The cost-based query optimizer of IBM i is a key component of the self-tuning aspects of the DB2 UDB engine. The integration of the IBM i query optimizer's costing algorithms allows it to automatically adjust to system resource changes. This allow new system resources such as additional processing power or additional memory to be fully utilized by the DB2 for i engine to achieve the fastest performance. For instance, if the IBM i capacity on demand capability has been used to enable additional processors on a server, the DB2 optimizer will immediately recognize the new processing power and attempt to fully utilize it.
To benefit from recent database changes (eg, new index available) or system changes (eg, more memory), other databases require a bind operation to be performed by the administrator to force the possible update of an access plan for an SQL statement. Bind operations are usually only required for programs with SQL embedded in a high-level language program. DB2 for i does not even include a bind utility or bind operation since it automatically recognizes these changes and updates the access plan when it's appropriate. This is sometimes referred to as late-binding or automatic binding which is performed on the IBM i for both embedded SQL and dynamic SQL (ODBC, JDBC, etc). DB2 UDB does analyze the changes with some intelligence prior to rebuilding any access plans, so that DB2 UDB is not continuously rebuilding access plans. For example, a memory pool grows in size from 1.2 GB to 1.4 GB is a resource change that will probably not make a significant improvement in the performance of an SQL statement, so in this case DB2 for i decides not to update any existing access plans.
When an SQL statement is executed on the IBM i, it requires both an access plan and an open data path (ODP). The access plan contains information on how the SQL statement will be implemented (eg, table scan) and the ODP is the pipe used to get the data in or out. The IBM i SQL engine automatically tries to improve performance of frequently executed SQL statements on the server by caching their access plans and open data paths. Instead of spending system resources to create an access or ODP, the cached objects are reused as much as possible. Open data paths are cached at the job (or connection) level. Access plans for dynamic SQL interfaces are also cached at the job (or connection) level as well as a system-wide level. The storage areas used for all this caching are automatically allocated and populated by DB2 for i. Most other databases require an administrator to carve out storage for the database to use for caching.
Statistics collection and maintenance is another task automated by DB2 for i to improve database performance. On other databases this task is not automatic and requires manual intervention to create and refresh statistics. Cost-based optimizers rely on index and table statistics to make educated decisions when trying to determine the fastest way to implement a query request. Cardinality (number of distinct values) is a statistic to used by the query optimizer to better understand the data. For instance, if an index exists over the state column the optimizer can use the cardinality statistic to determine how many state values are stored in your database. If all 50 states are represented in your data then that could bias the optimizer a certain way to search the column. A smaller number of state values like 5 could bias the optimizer to search the column in a different way. DB2 for i is unique in that it automatically updates all of the table and index statistics current as rows are being inserted, updated, and deleted. This automatic maintenance ensures that the query optimizer is working with the most current statistical values. Other databases rely on some type of statistics collection utility to refresh the statistic values. If an administrator forgets to perform statistics collection or the statistics collection is not performed often enough, then performance may suffer because the query optimizer will be making decisions based on old data. If the state column only contained 5 state values six months ago, but now contains 40 state values then the optimizer can easily be making the wrong implementation choice if it still thinks the state column only contains 5 distinct values. DB2 for i continual maintenance of statistics ensures that the query optimizer is operating with the latest statistics - without administrator assistance.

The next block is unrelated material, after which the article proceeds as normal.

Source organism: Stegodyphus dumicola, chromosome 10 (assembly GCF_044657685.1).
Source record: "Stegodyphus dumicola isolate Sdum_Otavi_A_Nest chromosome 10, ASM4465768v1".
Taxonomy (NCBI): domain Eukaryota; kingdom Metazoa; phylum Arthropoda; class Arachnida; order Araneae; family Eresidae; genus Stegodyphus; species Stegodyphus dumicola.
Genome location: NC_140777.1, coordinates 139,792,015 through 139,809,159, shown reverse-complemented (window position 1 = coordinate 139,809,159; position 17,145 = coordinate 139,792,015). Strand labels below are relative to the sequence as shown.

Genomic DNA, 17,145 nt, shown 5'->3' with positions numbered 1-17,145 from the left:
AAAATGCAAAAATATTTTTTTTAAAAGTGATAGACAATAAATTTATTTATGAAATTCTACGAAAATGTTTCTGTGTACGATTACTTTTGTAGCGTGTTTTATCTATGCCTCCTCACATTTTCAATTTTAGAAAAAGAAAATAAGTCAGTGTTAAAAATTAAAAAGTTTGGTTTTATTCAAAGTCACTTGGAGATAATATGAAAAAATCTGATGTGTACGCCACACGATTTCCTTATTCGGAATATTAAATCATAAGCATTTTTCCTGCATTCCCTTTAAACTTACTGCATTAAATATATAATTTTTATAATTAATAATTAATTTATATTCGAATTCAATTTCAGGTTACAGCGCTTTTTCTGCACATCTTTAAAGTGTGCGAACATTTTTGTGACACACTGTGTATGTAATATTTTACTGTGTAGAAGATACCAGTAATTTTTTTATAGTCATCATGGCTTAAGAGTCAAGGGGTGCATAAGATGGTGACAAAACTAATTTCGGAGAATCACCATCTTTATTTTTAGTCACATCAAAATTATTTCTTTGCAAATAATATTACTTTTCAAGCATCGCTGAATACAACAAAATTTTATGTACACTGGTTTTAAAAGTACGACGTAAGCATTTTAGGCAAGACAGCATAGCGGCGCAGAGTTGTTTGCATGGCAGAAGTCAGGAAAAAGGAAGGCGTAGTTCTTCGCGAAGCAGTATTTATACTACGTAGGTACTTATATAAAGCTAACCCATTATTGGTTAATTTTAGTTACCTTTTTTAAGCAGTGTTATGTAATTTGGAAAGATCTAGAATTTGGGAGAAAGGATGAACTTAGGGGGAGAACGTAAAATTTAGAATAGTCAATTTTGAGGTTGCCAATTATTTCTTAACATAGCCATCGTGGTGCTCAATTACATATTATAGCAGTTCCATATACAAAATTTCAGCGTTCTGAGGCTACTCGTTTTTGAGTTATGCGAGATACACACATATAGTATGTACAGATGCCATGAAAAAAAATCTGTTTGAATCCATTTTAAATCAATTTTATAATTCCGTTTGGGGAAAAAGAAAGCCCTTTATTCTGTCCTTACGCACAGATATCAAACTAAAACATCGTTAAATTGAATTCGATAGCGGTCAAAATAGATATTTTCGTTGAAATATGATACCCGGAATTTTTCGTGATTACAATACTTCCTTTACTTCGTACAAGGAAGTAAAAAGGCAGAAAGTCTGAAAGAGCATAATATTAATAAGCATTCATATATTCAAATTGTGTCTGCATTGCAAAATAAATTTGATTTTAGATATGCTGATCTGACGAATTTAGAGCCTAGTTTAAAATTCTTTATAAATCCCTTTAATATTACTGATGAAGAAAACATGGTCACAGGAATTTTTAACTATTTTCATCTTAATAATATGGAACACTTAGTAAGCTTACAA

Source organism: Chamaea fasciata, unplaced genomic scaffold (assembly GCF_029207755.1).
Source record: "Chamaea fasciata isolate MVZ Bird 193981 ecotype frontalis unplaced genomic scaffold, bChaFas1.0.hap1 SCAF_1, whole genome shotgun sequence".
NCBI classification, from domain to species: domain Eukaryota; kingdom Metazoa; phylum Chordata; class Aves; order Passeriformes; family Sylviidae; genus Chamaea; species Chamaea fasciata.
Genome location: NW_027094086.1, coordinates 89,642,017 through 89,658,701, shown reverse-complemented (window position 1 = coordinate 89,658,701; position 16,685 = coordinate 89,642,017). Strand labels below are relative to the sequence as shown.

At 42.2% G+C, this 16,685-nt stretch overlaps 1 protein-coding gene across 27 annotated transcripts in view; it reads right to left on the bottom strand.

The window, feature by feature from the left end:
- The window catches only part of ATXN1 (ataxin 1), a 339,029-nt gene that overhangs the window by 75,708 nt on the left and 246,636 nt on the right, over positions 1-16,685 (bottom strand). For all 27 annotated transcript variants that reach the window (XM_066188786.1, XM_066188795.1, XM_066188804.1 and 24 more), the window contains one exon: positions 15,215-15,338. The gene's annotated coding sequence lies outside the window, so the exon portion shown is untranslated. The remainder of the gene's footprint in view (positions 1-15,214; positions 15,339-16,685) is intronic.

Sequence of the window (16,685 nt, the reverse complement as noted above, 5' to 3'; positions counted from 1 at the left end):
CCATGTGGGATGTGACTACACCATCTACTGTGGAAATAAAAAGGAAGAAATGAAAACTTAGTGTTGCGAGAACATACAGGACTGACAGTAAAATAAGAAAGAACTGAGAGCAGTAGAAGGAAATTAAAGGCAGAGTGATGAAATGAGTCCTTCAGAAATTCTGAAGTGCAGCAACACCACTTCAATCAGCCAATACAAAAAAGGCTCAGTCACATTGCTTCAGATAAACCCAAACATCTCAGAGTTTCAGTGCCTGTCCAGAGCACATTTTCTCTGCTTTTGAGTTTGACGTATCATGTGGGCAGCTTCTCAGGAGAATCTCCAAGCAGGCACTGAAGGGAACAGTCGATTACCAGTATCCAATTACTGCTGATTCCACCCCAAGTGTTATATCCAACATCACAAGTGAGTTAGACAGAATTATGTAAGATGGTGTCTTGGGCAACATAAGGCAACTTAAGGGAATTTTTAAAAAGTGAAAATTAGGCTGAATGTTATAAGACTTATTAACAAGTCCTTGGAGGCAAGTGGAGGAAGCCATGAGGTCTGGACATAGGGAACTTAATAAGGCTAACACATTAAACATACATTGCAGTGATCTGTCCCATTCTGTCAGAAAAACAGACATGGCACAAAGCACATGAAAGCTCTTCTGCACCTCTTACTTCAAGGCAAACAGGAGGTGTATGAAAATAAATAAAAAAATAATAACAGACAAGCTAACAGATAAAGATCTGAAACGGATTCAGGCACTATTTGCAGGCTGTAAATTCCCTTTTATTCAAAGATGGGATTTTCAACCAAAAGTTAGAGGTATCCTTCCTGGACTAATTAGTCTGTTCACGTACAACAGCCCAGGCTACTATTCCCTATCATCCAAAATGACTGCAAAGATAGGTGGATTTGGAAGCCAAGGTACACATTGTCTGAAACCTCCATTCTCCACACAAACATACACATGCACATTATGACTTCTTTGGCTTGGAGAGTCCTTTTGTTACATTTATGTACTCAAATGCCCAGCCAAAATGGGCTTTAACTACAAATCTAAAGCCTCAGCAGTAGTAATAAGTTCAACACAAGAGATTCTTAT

Earlier it was pointed out that DB2 for i is able to automatically react to changes system resources such as an additional CPU to improve performance. DB2 UDB also has the ability to dynamically adjust how it's using an existing system resource (memory) in an effort improve database performance. This self-tuning database feature is known as expert cache and activated by changing the paging option for a memory pool from *FIXED to *CALC (CHGSHRPOOL... PAGING(*CALC)). Once the expert cache option has been activated, the DB2 UDB engine monitors and analyzes the access of database objects. If it detects that every row in a table that is being read sequentially, it will increase the internal blocking size to bring larger portions of the table into memory in an effort to reduce the total number of disk operations. The DB2 UDB engine can also detect if a range of rows in the table is being accessed frequently. If that type of data access is detected, then DB2 UDB will keep the memory pages associated with those rows in memory longer. This action once again reduces the number of disk operations which usually results in improved performance. The only administrative requirement is to activate the expert cache - DB2 for i analyzes and adjusts the database I/O access patterns all by itself to tune the performance of your IBM i server.
DB2 UDB stands out from the rest
DB2 UDB distinguishes itself from other database servers with an architecture and design that allows it look after itself instead of relying on the glamour of fancy graphical interfaces. This article should give you a new appreciation for all of the work that DB2 for i does behind the scenes. Behind the scenes work that no one notices is a big part of IBM's Project eLiza. DB2 for i has a huge advantage in support of Project eLiza due to the underlying foundation of the IBM i. And DB2 for i will continue to add more self-configuring, self-healing, and self-tuning features in the future.
This article appeared in the July 2002 issues of IBM i NEWS (link resides outside of ibm.com)